Lama also said that loan facilities of BFIs and different subsidies of the government should reach small and cottage industries and entrepreneurs as micro enterprises are vital to alleviate poverty.
Pakistan: BOP, FINCA Sign MasterCard Affiliate Programme | November 23
FINCA Microfinance Bank and the Bank of Punjab signed an agreement on the MasterCard affiliate membership. The program enables the Bank of Punjab – a premier MasterCard partner – to extend its MasterCard license to FINCA MFB, thereby becoming the first such affiliation in the country.
This milestone enables FINCA to extend state of the art MasterCard services to its customers, while maintaining a low cost footprint. Through this affiliate license by BoP, FINCA would issue Master Card branded debit cards to its core banking as well as branchless banking customers. The deal also allows BOP and MasterCard to strengthen relationships while adding to their respective business portfolios. “We are delighted to welcome FINCA as our first affiliate member. It also means both organisations can benefit from their reach and strengths across the banking sector”, stated the BOP Retail Banking Group Head Ahmad Shah Durrani. At the signing ceremony, FINCA Microfinance Bank President and CEO Mudassar Aqil said, “FINCA was very excited and committed to SBP’s vision of National Financial Inclusion Strategy and we believe, by 2020 FINCA would be one of the largest shareholders of mobile accounts industry, through innovative product offering and value added services for end users”. The signing ceremony took place at The FINCA head office in Lahore and was attended by senior executives from FINCA Microfinance Bank, and the Bank of Punjab.
Pakistan: Kashf Foundation becomes first Pakistani institution to win European Microfinance Award | November 23
Kashf Foundation, one of Pakistan’s leading microfinance institutions, has been awarded the prestigious European Microfinance Award by the Luxembourg Ministry of Foreign and European Affairs.
The award is a first-time win for Pakistan and is in recognition of the Foundation’s credit and training facilities to low-cost private schools.
Pakistan suffers from a serious dearth of quality education, especially within the public sector. As a result, the country has seen a rise in low-cost private schools which look to fill the gap left by inadequate equipment and facilities in public sector schools. After extensively researching the needs of low-cost private schools, Kashf Foundation tailored an integrated solution that provides access to finance, school development trainings, and general pedagogy trainings for teachers. To date, the Foundation has serviced over 1,100 schools, trained 4,500 teachers, trained over 1,800 school owners, and positively impacted more than 570,000 students in low-cost private schools across Pakistan with a product unmatched anywhere in the world.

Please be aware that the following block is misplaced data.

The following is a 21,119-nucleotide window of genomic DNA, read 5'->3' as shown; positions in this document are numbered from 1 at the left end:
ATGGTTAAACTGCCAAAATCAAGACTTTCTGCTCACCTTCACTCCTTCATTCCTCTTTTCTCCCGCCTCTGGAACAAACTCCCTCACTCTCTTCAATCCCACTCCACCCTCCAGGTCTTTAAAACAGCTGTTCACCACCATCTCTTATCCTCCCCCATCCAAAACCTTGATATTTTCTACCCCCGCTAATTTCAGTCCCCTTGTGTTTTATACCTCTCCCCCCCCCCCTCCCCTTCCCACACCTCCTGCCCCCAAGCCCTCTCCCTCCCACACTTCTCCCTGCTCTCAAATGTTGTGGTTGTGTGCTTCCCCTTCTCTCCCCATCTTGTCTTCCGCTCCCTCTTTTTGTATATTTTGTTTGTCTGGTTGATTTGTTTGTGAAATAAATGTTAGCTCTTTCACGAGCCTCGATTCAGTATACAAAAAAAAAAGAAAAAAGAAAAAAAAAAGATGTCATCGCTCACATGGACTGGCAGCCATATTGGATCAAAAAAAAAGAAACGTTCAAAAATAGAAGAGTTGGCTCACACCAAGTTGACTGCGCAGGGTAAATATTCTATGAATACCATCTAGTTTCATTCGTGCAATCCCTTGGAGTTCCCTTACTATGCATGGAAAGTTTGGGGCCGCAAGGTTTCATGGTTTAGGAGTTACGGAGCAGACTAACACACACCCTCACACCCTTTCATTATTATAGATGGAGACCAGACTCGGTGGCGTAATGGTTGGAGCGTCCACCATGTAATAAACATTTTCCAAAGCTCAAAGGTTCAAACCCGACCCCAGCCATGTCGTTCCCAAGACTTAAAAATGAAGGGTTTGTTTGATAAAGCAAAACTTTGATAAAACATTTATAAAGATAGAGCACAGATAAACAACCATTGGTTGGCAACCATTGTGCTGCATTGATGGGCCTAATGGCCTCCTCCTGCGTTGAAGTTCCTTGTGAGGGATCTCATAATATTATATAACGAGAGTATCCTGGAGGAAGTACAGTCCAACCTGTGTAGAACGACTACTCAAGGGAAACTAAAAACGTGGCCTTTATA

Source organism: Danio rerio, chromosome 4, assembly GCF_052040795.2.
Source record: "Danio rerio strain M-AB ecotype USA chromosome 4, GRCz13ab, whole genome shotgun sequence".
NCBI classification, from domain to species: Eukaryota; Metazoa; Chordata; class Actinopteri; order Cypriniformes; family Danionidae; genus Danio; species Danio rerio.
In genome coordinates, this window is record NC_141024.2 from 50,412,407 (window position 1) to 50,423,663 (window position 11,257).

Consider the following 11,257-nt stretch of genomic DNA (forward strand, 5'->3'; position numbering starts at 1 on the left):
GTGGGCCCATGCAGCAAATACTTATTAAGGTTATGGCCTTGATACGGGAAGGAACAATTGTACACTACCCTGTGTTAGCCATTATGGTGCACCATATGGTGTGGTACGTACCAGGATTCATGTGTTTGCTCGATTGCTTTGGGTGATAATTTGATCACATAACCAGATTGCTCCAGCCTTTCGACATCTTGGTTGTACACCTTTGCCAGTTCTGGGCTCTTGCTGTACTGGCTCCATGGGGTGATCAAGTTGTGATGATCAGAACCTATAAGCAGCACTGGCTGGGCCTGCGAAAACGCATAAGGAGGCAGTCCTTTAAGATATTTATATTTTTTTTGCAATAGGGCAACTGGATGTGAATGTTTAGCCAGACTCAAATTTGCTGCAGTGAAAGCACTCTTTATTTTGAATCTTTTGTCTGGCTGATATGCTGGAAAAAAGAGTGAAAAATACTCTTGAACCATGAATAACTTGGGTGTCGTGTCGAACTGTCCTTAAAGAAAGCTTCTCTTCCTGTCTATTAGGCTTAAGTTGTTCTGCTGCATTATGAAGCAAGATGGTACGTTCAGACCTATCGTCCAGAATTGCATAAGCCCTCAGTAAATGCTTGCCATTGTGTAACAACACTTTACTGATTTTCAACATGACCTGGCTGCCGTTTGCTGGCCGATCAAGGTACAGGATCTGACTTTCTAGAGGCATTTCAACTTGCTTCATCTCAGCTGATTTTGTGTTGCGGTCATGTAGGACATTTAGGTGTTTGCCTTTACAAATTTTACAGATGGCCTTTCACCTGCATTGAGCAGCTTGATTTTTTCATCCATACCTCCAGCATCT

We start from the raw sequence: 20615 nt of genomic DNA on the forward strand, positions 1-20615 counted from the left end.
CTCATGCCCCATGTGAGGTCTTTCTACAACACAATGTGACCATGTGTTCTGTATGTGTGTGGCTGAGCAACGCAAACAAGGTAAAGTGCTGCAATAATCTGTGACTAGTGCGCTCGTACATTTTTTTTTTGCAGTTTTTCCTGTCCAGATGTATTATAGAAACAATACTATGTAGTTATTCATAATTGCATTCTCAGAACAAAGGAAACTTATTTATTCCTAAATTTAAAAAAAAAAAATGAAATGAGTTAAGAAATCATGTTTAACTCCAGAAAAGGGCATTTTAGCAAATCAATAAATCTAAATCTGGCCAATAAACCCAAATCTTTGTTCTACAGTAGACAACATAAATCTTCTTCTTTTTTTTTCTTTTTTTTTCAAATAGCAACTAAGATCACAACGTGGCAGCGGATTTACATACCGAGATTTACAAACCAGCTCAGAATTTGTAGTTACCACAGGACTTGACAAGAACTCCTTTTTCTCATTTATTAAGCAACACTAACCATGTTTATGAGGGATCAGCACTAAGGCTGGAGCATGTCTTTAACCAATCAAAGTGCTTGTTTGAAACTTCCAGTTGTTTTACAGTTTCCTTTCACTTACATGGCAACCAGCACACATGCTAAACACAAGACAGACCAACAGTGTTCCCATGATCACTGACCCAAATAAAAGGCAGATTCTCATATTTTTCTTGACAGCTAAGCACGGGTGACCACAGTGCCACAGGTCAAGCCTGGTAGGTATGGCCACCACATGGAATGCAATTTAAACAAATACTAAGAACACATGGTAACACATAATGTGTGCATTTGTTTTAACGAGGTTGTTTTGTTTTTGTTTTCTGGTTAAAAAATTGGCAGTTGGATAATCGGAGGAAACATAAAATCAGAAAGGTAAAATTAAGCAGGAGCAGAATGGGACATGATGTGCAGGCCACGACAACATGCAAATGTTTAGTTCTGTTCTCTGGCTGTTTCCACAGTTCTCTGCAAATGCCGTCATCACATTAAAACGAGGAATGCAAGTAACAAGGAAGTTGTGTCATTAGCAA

As woman entrepreneur, supporting her family on her own, Shaheen demonstrates each day that other women in Sindh can take control of their lives, work hard, educate their children, and lead their families to prosperity.
Shaheen’s cellphone rang in the middle of the night with her husband’s name flickering on the screen. She answered the phone to news that shattered her world—a strange voice asking her to come and identify her husband’s body. Shaheen’s husband had left the family home in Johar Morr, Karachi that evening to pick up medicine for their son. On his way back, he was cut down by a stray bullet intended for someone else. Shaheen hung up the phone to a new reality; she was a widow and her five children were fatherless.
Her husband’s murder left Shaheen unsure as to how to support herself and her children. Despite working as a teacher prior to her husband’s death, the family had relied on their dual incomes to survive. Shaheen was unprepared to take on the entire responsibility of supporting her family, but she had no other choice.
|Islamic Microfinance: A Solution to Expand Financial Inclusion?
Dec 14, 2016 | Luxembourg City, Luxembourg
|Risk Management Program for Microfinance Regulators and Practitioners
Jan 23 – 27, 2017 | New Delhi, India
|Certificate in Law and Regulation of Inclusive Finance
Jan 16 – 27, 2017 | Luxembourg, Luxembourg
|European Microfinance Summit
Jan 26 – 27, 2016 | Barcelona, Spain
The South Asia Micro-entrepreneurs Network (SAMN) is a regional body working to enhance financial inclusion among low-income population in the region. SAMN achieves this by improving knowledge, business environment and capital flows for the microfinance industry across six countries in the region: Afghanistan, Bangladesh, India, Nepal, Pakistan and Sri Lanka. SAMN’s members are national networks from these countries. Thus, SAMN is the representative voice of the South Asian Micro-entrepreneurs community reaching more than 60 million low-income customers in the region.